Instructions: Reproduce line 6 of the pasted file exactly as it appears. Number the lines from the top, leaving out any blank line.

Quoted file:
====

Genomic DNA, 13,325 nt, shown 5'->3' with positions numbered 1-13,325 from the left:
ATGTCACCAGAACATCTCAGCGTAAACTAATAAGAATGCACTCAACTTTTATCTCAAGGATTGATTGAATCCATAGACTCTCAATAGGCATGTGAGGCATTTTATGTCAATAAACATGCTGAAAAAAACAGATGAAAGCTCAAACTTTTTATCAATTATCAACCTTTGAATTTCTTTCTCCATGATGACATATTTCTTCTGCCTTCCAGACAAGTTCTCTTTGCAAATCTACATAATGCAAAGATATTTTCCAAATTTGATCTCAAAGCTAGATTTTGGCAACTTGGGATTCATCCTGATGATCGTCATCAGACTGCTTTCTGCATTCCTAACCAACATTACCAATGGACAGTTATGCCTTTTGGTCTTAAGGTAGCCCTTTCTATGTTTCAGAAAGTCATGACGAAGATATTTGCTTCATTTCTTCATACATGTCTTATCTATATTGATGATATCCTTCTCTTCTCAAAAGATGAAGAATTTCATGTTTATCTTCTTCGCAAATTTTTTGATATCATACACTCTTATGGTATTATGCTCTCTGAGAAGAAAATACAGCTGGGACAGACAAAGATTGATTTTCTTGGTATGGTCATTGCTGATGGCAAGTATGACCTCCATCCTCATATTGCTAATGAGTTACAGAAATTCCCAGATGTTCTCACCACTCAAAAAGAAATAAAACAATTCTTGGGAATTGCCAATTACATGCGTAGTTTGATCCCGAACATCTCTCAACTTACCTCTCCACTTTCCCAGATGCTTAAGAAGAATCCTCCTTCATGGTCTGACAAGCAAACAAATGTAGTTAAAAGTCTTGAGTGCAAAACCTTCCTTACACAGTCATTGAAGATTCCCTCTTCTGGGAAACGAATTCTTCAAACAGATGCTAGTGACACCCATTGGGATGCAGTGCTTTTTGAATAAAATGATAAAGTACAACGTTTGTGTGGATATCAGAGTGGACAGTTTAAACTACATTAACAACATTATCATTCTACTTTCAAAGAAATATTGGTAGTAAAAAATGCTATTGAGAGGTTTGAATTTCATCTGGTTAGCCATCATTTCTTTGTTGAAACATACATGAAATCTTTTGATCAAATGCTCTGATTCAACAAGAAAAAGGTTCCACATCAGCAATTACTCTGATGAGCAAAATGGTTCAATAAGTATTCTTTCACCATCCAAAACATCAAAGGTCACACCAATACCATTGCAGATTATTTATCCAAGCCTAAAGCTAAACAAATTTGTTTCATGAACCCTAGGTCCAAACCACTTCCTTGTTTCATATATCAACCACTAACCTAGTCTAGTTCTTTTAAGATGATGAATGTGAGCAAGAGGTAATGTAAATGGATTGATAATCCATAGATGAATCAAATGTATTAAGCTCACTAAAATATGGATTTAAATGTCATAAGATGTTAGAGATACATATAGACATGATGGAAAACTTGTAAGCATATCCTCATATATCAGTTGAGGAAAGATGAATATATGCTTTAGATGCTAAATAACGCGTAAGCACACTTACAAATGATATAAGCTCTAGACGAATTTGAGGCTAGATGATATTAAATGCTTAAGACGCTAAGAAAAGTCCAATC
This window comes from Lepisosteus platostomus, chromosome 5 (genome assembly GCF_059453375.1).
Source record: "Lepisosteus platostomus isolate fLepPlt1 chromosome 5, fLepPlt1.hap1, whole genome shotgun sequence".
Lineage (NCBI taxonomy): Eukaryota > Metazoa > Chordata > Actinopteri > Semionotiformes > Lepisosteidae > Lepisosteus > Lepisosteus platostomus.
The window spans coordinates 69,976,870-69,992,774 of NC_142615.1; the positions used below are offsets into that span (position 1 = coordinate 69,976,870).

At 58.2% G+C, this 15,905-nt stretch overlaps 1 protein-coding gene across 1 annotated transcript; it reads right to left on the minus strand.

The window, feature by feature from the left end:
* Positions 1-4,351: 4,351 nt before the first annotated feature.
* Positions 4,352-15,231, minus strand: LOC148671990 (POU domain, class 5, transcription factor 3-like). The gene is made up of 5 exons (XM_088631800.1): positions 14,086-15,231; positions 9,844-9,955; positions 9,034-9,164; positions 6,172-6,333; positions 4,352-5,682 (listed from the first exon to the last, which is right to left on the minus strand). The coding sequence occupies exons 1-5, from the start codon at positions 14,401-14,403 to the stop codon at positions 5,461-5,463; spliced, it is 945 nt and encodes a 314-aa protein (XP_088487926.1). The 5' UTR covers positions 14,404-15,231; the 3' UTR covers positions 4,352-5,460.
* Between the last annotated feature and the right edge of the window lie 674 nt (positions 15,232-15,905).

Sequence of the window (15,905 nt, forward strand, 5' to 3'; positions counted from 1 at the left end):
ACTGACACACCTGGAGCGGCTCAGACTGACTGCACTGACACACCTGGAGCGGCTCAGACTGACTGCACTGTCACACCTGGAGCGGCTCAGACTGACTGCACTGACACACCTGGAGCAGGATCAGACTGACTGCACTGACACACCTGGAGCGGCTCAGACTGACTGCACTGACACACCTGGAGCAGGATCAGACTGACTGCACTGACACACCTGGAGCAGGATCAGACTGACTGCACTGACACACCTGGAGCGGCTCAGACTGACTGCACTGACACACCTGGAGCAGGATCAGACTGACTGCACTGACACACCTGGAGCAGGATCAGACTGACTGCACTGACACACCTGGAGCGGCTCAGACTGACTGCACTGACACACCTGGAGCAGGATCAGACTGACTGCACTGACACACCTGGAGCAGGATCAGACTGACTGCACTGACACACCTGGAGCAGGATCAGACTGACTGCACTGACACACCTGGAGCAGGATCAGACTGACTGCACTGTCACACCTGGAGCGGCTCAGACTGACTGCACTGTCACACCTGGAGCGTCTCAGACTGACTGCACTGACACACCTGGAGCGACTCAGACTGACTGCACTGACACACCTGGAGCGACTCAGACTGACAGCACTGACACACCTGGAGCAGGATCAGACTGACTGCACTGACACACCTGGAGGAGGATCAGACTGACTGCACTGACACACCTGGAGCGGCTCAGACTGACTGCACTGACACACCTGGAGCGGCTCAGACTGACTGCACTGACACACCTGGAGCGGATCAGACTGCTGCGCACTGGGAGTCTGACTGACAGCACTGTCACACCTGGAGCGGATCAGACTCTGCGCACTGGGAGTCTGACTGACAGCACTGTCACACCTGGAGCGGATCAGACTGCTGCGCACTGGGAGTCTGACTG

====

The window spans coordinates 69,976,870-69,992,774 of NC_142615.1; the positions used below are offsets into that span (position 1 = coordinate 69,976,870).